As FSB calls for change...
SMEs ‘struggle to understand public sector bid process’
Research: David Gray
The vast majority of SMEs believe the public sector should do more to remove the tendering barriers they face when bidding for public sector contracts, according to new research.
David Gray, managing director of tender specialist AM Bid, said a survey it commissioned showed that SMEs find the public procurement process challenging,
The company, which has developed an online modular training programme, says many firms currently bidding for public contracts just don’t understand the process or what it takes to develop a winning tender.
Its report Navigating the Public Procurement Minefield found that more than 90% of UK SMEs surveyed think the public sector should be more accommodating and do more to remove the tendering barriers they face.
Mr Gray said: “This reflects our initial research which showed the vast majority of SMEs find the public procurement process challenging.”
The latest report comes as the UK Government is preparing the next stages of its Transforming Public Procurement strategy, which aims to speed up and simplify the procurement processes faced by bidding parties and to reshape public procurement for generations to come.
Westminster wants £1 in every £3 of public procurement money spent with SMEs by 2022, a level which would represent a huge leap from the current rate of around 12% of the estimated £292 billion spent by government on private sector services annually.
From a raft of proposals contained in the Green Paper, which closed for consultation earlier this year, a new, more flexible approach to procurement is planned with the aim of making it easier for SME businesses to win more public contracts.
The survey of UK SMEs drawn from a diverse range of sectors and service lines revealed that more than 90% of SMEs agreed that for the Government to achieve its ambition of a more inclusive procurement landscape, barriers need to be removed from SMEs to create a more level procurement playing field.
Among the barriers cited by SMEs were the overall complexity of the procurement process (44%) and the lack of publicity for opportunities (41%) which were both highlighted by over two-fifths of respondents.
More than a third were dissuaded either by finding the process too time consuming (37%), difficulty meeting mandatory qualifying criteria (35%) or by finding the process too costly based on being unsuccessful in the past (34%). While one fifth (20%) were concerned that the incumbent supplier would simply be reappointed.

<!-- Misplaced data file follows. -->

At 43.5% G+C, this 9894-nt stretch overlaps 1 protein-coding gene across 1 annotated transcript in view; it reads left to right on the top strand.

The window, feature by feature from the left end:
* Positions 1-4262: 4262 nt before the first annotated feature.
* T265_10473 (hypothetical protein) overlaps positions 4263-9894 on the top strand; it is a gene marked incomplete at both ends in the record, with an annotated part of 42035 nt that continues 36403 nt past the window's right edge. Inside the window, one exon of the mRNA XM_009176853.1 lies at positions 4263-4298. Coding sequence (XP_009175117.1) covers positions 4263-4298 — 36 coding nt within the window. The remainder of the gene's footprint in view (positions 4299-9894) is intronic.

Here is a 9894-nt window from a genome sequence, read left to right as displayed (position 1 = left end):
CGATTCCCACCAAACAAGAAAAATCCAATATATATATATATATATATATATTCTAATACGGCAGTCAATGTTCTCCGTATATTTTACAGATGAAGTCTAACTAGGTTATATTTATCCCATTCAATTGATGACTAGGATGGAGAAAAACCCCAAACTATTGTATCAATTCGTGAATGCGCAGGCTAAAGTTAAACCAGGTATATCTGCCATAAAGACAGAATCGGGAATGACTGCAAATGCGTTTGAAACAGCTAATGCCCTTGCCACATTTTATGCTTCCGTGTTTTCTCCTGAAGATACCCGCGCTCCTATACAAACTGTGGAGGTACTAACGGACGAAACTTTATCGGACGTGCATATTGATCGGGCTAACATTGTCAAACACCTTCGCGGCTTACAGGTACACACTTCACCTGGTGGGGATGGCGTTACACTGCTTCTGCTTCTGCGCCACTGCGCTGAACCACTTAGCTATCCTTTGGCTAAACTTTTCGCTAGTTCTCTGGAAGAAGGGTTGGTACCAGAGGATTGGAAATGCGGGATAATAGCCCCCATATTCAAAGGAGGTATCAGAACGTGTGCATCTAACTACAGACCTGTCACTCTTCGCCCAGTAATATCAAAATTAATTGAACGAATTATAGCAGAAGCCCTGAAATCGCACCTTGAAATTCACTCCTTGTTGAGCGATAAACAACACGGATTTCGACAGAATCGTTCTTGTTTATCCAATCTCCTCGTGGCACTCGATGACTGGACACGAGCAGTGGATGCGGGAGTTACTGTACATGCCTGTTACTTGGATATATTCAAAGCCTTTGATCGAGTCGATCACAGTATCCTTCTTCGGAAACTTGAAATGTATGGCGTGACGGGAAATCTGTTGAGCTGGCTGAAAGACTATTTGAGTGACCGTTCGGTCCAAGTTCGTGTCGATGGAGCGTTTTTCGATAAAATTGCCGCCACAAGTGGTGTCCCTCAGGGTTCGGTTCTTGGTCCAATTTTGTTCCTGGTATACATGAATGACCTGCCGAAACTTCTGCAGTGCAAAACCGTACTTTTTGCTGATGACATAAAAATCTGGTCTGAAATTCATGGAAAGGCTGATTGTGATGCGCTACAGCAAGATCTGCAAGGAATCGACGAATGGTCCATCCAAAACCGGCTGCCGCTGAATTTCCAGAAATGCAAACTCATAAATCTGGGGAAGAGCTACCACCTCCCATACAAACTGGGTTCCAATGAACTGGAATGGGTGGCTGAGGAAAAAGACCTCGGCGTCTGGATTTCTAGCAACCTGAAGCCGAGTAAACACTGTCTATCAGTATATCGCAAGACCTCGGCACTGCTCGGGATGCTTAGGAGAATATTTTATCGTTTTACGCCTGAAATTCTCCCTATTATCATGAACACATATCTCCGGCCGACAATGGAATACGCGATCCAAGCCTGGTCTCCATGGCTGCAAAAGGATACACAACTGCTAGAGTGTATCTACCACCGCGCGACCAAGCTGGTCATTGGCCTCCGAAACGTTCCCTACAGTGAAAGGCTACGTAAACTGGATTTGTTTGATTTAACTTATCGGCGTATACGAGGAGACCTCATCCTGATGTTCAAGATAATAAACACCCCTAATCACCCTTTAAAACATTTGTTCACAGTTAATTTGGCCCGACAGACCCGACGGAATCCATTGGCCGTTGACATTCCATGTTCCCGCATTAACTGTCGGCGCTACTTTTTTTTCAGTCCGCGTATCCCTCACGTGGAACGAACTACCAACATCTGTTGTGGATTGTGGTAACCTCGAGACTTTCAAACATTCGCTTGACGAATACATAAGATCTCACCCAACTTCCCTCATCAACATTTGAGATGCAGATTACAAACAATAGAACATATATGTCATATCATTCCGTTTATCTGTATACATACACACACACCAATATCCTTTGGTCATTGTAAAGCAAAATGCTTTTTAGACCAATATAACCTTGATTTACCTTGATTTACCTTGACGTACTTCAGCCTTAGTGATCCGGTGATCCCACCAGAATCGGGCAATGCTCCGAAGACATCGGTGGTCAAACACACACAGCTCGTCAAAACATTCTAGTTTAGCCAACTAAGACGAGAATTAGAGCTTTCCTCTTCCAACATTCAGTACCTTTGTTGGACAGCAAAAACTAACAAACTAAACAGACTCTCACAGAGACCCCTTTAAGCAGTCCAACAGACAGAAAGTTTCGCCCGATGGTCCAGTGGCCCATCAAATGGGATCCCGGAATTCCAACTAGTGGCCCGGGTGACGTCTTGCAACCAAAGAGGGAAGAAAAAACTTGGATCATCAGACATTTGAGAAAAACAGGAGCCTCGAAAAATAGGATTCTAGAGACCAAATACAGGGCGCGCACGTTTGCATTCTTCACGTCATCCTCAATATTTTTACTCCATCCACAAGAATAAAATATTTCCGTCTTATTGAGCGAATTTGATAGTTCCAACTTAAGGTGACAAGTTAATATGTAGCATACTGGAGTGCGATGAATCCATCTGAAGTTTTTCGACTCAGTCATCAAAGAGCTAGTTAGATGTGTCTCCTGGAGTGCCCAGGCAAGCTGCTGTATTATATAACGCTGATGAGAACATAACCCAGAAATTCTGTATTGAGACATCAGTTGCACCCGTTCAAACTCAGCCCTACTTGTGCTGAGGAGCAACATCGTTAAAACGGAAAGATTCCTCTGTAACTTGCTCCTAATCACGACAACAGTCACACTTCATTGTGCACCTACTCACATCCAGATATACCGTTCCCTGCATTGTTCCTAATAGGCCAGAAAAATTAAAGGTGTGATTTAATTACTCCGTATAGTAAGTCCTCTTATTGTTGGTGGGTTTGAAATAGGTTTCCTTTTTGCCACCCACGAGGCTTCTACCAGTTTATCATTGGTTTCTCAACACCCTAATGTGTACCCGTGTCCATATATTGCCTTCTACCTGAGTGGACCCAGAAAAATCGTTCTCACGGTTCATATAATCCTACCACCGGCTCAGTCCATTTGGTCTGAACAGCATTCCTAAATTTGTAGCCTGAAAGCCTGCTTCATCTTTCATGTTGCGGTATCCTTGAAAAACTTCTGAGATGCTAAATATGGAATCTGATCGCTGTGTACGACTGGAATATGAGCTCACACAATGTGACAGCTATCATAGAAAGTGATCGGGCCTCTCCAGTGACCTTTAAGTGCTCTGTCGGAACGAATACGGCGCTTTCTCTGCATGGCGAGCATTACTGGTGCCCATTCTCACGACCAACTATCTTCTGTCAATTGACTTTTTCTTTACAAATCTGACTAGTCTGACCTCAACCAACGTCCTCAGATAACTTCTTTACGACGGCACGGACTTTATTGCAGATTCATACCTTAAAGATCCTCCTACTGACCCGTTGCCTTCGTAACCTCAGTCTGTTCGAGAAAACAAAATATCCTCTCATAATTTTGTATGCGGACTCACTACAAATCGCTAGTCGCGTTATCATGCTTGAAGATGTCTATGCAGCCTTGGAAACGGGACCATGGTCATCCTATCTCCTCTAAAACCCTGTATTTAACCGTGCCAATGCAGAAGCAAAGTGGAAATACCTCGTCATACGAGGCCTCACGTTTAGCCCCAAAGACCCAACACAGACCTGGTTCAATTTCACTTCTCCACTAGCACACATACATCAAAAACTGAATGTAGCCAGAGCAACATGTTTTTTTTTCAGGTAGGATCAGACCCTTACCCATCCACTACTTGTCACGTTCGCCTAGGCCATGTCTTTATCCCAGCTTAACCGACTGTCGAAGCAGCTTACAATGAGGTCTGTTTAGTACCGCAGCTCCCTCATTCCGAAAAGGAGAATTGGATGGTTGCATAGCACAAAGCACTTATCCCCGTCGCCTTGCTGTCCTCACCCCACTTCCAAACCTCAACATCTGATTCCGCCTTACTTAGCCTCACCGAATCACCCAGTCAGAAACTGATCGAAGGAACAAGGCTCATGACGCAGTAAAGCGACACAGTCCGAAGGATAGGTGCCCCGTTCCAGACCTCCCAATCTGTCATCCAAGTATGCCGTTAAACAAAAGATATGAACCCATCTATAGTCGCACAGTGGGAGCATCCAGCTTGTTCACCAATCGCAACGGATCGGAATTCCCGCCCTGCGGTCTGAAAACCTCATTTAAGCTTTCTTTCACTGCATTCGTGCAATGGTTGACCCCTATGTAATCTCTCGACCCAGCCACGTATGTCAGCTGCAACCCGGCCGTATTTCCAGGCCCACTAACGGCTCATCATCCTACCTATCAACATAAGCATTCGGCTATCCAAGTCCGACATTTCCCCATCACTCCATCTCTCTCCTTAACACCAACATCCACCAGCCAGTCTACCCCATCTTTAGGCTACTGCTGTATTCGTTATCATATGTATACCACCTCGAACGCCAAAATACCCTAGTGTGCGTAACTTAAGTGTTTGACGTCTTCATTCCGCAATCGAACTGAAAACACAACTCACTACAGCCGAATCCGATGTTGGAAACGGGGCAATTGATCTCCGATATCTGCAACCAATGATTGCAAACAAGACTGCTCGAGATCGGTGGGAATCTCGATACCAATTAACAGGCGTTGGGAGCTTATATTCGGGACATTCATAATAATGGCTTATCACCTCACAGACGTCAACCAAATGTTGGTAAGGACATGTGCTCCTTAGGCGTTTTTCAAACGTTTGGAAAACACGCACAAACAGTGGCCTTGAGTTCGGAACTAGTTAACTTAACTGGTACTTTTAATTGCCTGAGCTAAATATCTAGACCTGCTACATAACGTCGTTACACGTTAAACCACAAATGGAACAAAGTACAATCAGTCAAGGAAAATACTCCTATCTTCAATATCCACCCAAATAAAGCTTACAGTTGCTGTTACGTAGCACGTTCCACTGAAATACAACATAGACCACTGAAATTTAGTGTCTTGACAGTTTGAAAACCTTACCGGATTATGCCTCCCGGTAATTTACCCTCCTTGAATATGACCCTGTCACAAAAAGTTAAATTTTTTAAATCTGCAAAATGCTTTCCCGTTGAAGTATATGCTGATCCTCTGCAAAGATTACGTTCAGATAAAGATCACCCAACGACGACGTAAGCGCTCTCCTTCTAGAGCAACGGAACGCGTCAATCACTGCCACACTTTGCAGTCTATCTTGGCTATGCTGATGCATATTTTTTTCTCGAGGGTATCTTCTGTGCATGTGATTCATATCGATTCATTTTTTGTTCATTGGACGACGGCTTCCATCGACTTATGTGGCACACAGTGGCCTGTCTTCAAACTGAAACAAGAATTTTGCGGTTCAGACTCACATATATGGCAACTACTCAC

“SMEs have given Government a clear signal that they want to be involved in tendering and winning work from the public sector but also that they want the barriers removed. They want Government to do more,” added Mr Gray.
“The perception that public contracts are a closed shop can be a deterrent to businesses. They want to bid for contracts and are prepared to do so but there are so many perceived barriers in their way; some throw the towel in even before they start.
“Government must use the opportunity of its procurement reforms to level the playing field for small businesses to help build a fairer procurement landscape where businesses of all sizes have equal opportunities and stand a greater prospect of winning lucrative and bankable contracts.
The research coincides with the Federation of Small Businesses (FSB) saying the value of procurement contracts won by smaller firms has been in decline in Scotland since 2016, despite Holyrood promises to ensure more work is directed to the sector.
Official figures show only 5% of the Scottish public sector’s £14 billion procurement budget is spent with firms with fewer than 10 employees, even though they account for the vast majority (94%) of all businesses in Scotland.
The FSB reckons that by removing the barriers to smaller firms winning public work, ministers could boost the economic impact of spending and maximise the benefits for local communities.
“Too many small businesses in Scotland lose out to multinationals when it comes to winning public work,” said Andrew McRae, FSB’s Scotland policy chairman.
“Many will have been pleased to see the SNP and Greens agree to change the systems the Scottish public sector uses to buy goods and services. These reforms could make it easier for more locally-based firms win valuable green contracts.”